Seoul FoodMay 28, 2019 02:54PM ● By Niz Proskocil
I would be perfectly happy eating just a bowl of plain rice and kimchi at Korea Garden, but I wouldn’t want to miss out on all the wonderful dishes that make the restaurant one of the best Korean spots in town.
Diners looking to satisfy their appetite for traditional Korean food or those seeking an introduction to the cuisine should make their way to Ralston, where Korea Garden occupies a strip mall space just south of 72nd and Q streets.
With its extensive menu, casual atmosphere, and friendly service, the restaurant dishes out homestyle Korean favorites in a cozy, laid-back setting. The owners operated Asian Dragon House restaurant, just east of Westroads Mall, for a number of years before moving the business to Ralston in 2016 and changing the name to Korea Garden.
Among entrees, the sizzling rice bowl bibimbap and galbi—marinated and grilled short ribs—are hard to resist. Cut in thin slices across the bone, the beef short ribs are lightly charred with just enough sweetness to round out the salty-savory flavor. The ultimate Korean comfort food, bibimbap comes in a hot stone bowl that crisps the bottom layer of rice. Arranged atop the rice are tender beef and a colorful array of vegetables, complete with a sunny-side-up egg. Add a little, or a lot, of the spicy-sweet red chile sauce that comes on the side, mix it all up, and dig in.
Beef bulgogi is another signature Korean dish, and it turns up on the menu as an entree and a cook-it-yourself dinner for two. I prefer the latter option because it’s a fun, interactive experience. Using a small, portable grill, diners cook thinly-sliced, marinated beef tableside with onion, carrots, and scallion. It’s served with a plate of green leaf lettuce in which to wrap the meat.
The bulgogi, as well as other entrees, comes with banchan—an assortment of small side dishes that are an essential component of Korean meals. They add pops of flavor, texture, and color. There are no duds among Korea Garden’s banchan: crunchy strips of pickled radish and carrot, glazed potatoes, steamed broccoli florets, bite-size squares of scallion pancake, and two kinds of kimchi (napa cabbage and cucumber). It’s easy to polish off all six bowls.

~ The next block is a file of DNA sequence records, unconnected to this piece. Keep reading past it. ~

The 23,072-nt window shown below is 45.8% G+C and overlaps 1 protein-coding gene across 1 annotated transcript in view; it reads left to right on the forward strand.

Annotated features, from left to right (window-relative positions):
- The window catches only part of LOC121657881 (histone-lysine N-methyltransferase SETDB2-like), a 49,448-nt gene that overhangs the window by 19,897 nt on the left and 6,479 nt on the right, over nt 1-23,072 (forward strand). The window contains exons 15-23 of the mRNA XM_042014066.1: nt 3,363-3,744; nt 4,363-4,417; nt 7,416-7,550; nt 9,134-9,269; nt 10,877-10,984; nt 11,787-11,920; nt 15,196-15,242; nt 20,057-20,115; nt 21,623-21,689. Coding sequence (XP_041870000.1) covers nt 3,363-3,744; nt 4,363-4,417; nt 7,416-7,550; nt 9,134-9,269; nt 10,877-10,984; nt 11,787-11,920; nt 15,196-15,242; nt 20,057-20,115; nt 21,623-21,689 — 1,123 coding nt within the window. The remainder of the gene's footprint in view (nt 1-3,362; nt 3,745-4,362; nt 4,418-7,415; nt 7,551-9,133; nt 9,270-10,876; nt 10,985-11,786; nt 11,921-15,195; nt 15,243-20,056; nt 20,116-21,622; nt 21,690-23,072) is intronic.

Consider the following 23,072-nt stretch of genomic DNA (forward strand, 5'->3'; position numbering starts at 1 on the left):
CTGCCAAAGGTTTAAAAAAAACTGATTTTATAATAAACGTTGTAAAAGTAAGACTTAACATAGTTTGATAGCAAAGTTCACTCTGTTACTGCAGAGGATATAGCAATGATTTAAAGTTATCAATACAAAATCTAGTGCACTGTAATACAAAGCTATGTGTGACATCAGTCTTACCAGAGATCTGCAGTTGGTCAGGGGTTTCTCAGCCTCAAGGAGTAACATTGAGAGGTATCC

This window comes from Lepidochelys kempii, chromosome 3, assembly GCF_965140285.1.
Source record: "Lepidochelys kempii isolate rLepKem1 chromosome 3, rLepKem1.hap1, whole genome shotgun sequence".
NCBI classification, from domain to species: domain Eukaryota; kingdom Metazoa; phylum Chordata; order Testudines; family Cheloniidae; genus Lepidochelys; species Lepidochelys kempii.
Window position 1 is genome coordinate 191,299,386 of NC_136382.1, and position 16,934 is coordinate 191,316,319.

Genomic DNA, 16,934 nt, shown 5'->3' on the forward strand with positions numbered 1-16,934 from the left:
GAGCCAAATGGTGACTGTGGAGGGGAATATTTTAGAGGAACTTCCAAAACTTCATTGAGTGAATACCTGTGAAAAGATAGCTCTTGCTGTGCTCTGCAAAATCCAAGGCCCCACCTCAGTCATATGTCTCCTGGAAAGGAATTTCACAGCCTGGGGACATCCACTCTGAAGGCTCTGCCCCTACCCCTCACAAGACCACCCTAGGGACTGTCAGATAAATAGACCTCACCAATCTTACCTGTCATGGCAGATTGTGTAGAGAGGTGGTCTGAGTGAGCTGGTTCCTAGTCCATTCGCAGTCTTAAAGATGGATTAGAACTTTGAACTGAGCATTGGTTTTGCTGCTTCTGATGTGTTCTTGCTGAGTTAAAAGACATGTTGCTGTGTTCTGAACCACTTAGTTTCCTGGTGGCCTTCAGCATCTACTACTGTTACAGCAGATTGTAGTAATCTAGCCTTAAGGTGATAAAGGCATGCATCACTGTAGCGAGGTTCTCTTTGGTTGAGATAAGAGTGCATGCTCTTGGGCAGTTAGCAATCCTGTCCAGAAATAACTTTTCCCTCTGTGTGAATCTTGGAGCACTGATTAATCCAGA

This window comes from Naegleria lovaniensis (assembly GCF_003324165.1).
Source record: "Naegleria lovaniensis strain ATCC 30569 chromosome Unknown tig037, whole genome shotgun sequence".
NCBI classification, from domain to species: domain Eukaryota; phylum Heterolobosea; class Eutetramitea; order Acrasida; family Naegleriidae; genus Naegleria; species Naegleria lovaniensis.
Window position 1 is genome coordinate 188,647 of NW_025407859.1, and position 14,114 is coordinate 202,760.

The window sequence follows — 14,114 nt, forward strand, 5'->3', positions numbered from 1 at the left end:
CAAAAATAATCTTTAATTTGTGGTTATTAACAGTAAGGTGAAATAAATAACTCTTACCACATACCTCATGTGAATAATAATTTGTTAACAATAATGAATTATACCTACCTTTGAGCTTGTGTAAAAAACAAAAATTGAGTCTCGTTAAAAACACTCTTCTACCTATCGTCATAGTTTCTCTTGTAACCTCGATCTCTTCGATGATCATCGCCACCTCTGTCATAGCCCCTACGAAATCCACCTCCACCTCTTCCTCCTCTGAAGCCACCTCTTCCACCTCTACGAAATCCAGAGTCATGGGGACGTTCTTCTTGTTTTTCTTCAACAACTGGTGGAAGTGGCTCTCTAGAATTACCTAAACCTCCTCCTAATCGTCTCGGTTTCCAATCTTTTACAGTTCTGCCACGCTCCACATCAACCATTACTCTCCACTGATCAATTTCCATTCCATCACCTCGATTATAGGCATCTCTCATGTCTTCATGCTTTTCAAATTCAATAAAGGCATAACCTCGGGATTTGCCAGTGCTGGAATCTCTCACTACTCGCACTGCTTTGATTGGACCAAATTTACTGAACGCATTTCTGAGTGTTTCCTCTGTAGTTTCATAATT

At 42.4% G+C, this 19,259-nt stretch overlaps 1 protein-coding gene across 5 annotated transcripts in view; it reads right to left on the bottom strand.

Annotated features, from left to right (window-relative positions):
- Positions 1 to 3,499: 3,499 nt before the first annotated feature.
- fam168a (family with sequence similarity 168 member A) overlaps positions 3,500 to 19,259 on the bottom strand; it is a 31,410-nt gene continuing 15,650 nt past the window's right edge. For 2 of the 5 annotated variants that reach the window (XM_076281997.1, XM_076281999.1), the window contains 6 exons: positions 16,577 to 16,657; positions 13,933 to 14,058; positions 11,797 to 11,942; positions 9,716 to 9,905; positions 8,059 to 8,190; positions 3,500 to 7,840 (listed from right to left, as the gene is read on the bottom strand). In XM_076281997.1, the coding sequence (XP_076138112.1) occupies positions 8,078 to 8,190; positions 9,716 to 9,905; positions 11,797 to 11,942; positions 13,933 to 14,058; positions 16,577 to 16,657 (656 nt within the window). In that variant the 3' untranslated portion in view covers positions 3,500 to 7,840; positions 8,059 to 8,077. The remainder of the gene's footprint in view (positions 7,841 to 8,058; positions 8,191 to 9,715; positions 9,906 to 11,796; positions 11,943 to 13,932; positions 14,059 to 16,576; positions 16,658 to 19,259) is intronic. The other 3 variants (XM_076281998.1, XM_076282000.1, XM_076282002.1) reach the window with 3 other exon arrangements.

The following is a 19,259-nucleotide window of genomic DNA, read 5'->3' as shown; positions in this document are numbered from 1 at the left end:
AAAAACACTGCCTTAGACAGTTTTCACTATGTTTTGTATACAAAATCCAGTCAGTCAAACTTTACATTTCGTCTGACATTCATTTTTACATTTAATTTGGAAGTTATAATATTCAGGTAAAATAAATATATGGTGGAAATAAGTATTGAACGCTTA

A staple of Korean cuisine, kimchi is a fermented food that can be made with cabbage, cucumber, radish, and other veggies. Often spicy, sour, and garlicky, it’s the star of dishes such as kimchi fried rice and kimchi jjigae, a spicy stew. The restaurant’s kimchi jjigae doesn’t disappoint those who love a little heat. The hearty dish arrives bubbling in a hot stone bowl, brimming with cubes of silky tofu, sliced pork, and plenty of pungent kimchi in a fiery red broth. For something milder, a bowl of rice cake soup satisfies with its delicate beef broth, Korean dumplings, and slices of soft, chewy rice cakes.
The menu also includes several noodle dishes. Noodles in black bean sauce, or jajangmyeon, is a slightly salty-sweet dish with zucchini, onion, potato, pork, and a dark, rich sauce that clings to the thick white noodles. Even better is the japchae—pan-fried sweet potato glass noodles with carrot, mushrooms, onion, spinach, and beef.
Appetizers range from chicken wings and boiled dumplings to Korean-style sushi rolls—or kimbap—filled with egg, vegetables, imitation crab, and rice. The restaurant also offers soju, a popular Korean spirit, lunch specials, and even a convenient drive-through to grab Korean on the go.
Visit koreangardenomaha.com for more information.This article was printed in the June 2019 edition of Omaha Magazine. To receive the magazine, click here to subscribe.